Fall season prime for local angling
One gets the feeling that fall is certainly in the air. I was reminded of this the other evening during a fishing outing with friends. After the sun went down, I realized that the long sleeve shirt I was wearing was no longer going to be good enough.
Temperatures have cooled ” as evidenced by the dusting of snow we received Wednesday evening. This could change since we typically see some form of Indian summer. But fall is definitely upon us, which means that winter is not far off.
The cooler temperatures of fall typically stimulate our local fishery. Fish become more active, feeling the need to either spawn or feed heavily knowing that winter is coming.
Species such as brown trout, brook trout, kokanee salmon and mountain whitefish all spawn in the fall. Other species such as the rainbow, cutthroat and golden trout are spring spawning fish. Spring spawning fish often follow fall spawning fish into streams to feed on eggs and can be caught by anglers.
Fall is therefore a season that anglers relish. Cooler temperatures and active fish usually mean good fishing. Fall is a great time to be a local angler.
Fishing in both stillwaters and streams improve dramatically from the summer doldrums. Anglers fishing from shore at lakes love this time of year because fish come out of the depths that they sought to beat the summer heat. As the water cools, the fish will seek out the warmer shallows in which to feed.
After an unusually warm summer, the chill that I experienced the other evening was actually welcome. Many locals feel that after a warm summer, the following winter is usually a good one. However, the Farmers’ Almanac is predicting a mild winter for our region.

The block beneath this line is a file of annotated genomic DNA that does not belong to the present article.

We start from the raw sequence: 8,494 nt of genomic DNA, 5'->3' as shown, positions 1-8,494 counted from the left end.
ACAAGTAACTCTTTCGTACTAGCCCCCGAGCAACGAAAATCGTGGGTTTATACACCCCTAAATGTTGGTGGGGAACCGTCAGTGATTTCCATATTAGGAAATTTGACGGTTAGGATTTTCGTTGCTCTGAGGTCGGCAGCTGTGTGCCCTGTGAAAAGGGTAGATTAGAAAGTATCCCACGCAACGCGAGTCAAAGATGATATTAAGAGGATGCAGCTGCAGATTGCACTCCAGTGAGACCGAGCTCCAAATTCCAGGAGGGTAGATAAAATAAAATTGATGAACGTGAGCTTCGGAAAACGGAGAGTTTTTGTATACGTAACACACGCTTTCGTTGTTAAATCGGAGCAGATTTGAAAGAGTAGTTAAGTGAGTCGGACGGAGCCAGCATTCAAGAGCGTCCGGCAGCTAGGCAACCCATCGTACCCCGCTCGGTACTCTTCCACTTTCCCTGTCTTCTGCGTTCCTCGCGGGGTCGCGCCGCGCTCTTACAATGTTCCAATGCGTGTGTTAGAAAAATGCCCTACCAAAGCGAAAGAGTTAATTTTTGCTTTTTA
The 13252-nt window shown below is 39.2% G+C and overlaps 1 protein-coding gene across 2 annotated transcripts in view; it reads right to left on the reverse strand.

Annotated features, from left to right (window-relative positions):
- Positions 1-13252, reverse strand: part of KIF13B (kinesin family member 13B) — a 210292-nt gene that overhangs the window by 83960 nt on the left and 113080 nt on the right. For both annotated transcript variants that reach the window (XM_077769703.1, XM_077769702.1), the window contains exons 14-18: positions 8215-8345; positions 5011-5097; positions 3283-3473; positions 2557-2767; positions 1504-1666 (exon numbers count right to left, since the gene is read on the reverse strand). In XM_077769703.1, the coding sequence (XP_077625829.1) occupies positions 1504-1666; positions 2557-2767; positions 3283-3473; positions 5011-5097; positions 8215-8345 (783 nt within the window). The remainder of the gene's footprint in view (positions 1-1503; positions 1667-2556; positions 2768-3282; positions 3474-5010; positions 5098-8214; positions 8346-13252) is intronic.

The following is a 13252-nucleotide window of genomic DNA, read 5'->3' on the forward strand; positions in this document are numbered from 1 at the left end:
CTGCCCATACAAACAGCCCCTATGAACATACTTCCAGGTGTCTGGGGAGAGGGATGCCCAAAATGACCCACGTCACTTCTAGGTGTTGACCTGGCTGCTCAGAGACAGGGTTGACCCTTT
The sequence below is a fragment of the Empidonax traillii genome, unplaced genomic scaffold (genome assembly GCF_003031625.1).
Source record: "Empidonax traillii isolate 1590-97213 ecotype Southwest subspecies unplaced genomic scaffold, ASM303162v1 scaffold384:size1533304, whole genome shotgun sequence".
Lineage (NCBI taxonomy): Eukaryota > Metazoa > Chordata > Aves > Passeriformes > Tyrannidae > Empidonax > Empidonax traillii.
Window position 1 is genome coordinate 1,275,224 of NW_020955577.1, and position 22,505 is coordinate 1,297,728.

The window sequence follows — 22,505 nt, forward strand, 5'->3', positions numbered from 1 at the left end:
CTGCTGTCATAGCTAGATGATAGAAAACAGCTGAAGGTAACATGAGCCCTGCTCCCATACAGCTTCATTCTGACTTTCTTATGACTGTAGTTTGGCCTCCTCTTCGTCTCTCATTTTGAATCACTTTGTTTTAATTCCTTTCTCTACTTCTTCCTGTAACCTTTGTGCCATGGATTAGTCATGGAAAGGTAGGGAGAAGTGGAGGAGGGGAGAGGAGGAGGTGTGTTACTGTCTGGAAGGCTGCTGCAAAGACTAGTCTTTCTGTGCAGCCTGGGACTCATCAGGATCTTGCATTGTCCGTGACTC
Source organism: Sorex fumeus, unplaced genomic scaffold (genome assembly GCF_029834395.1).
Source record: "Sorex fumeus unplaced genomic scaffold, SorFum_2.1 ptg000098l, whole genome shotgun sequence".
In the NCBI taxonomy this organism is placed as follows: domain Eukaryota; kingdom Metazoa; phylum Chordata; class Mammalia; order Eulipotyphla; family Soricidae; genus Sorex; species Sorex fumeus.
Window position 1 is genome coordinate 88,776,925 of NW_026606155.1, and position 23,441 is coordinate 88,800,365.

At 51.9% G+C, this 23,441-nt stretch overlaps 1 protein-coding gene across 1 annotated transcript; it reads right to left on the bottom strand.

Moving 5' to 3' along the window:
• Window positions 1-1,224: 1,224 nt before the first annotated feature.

Let’s hope that the former is true and we get a good snowpack this winter. Local lakes and reservoirs are at low levels for this time of year. The Truckee River flow is good for anglers, but this is only due to the fact that water must be released from Lake Tahoe to meet downstream water needs.
Should we have a light snow pack this winter, many of our local fisheries will certainly be taxed to the limit. We are already seeing some results of the lower water in many local reservoirs and some streams.
The Little Truckee River between Boca and Stampede reservoirs has a minimal flow of 32 cubic feet per second, which barely sustains that excellent special regulation, mostly catch-and-release, fishery.
Another dry year could cause even the Truckee River to have a barely sustaining flow if Lake Tahoe were to drop below its natural rim. This would have a huge impact on the fishery in the Truckee River and could devastate other waters already experiencing such low levels.
Bruce Ajari is a Truckee resident and regular fishing columnist for the Sierra Sun and other area newspapers.
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